A New Cable-Covering Machine

Posted By Richard Barker on 14 May 2014

Posted in The Vintage Machinery Almanac

This article first appeared in Practical Engineering 1940 Vol1 No5. The information contained within is accurate as of 1940. The article describes new developments in Engineering at the time.

A New Cable-Covering Machine

An interesting new machine for covering V.I.R., aerial, telephone, flexible and other cable has recently been produced by B. and F. Carter and Co., Ltd., of Bolton. It has an approximate rate of production of 720ft. per hour at 14 stitches per inch, using 40's single ends, cotton yarn when braiding 3/029's vulcanised India rubber cable.

The heads are arranged coaxially, one immediately above the other. The core passes through one head and then immediately through the other. The inner envelope is knitted by the upper head which rotates in a clockwise direction, whilst the outer envelope is knitted by the lower head, which rotates in an anti-clockwise direction. The cams and creel holders are stationary. Owing to the special design of the knitting heads, the tension on the yarn being knitted can be varied as the machine is running, to such a degree that the sheath or cover is made very tight on the core. This is an important feature, as this sheath or cover should not slip back on the conductor or core when being threaded through the conduits.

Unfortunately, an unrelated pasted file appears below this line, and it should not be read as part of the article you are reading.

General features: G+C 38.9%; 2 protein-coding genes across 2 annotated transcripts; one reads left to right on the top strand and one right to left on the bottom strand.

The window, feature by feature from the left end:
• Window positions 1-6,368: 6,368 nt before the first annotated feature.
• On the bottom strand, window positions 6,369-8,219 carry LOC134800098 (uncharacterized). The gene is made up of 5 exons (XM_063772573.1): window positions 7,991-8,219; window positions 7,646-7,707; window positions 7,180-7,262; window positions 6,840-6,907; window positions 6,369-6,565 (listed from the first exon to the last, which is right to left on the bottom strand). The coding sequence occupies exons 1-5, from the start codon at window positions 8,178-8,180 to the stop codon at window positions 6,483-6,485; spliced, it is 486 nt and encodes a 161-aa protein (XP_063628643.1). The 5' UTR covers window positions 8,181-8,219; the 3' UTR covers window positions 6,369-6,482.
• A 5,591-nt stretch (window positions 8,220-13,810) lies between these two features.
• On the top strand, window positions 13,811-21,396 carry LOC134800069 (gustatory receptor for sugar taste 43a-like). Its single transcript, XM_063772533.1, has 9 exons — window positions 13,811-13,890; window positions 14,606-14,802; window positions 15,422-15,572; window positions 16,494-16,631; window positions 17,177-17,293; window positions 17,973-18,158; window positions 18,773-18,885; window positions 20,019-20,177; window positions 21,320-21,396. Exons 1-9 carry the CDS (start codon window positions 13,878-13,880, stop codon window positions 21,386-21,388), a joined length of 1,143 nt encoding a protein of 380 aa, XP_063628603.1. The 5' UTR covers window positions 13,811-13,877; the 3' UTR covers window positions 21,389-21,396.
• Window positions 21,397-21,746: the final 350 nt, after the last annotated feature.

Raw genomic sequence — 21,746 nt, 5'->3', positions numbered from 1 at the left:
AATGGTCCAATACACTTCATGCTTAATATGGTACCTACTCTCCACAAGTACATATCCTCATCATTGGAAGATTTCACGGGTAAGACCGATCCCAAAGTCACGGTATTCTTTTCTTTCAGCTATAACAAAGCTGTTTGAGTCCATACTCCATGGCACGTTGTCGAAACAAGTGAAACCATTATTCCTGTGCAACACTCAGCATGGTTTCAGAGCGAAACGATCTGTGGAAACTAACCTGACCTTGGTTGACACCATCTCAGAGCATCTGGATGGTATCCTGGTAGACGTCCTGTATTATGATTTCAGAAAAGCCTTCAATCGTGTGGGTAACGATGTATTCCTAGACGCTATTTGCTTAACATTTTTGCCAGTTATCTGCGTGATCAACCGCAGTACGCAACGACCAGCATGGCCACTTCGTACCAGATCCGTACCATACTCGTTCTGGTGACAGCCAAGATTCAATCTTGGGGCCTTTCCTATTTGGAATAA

To form a knitted sheath, the wales or stitches are spirally disposed round the conducting wire or core instead of being straight, this provides an improved form of flexible cord-like body with knitted tubular envelopes, of such construction that neither bending of the body causes rupture of the envelope, nor twisting of the body causes damage to the envelope, either before or after compounding.

Self-Contained Unit

The machine is a self-contained unit driven by an electric motor and operated by push-button controls from front and back. Fitted with electrical automatic controls, so that if an end breaks, yarn, supply, conductor or core runs out, or through loose stitching, the machine stops almost instantaneously without any over-running, there being no apparent visible evidence to show a piecing-up. The pay-out and take-up stands are arranged for maximum size of drums or reels of 24in. diameter by 12in. between flanges, these stands are arranged with easy lifting and lowering device and fitted with traverse motion for traversing the cable, variable for length of traverse and lay of wind.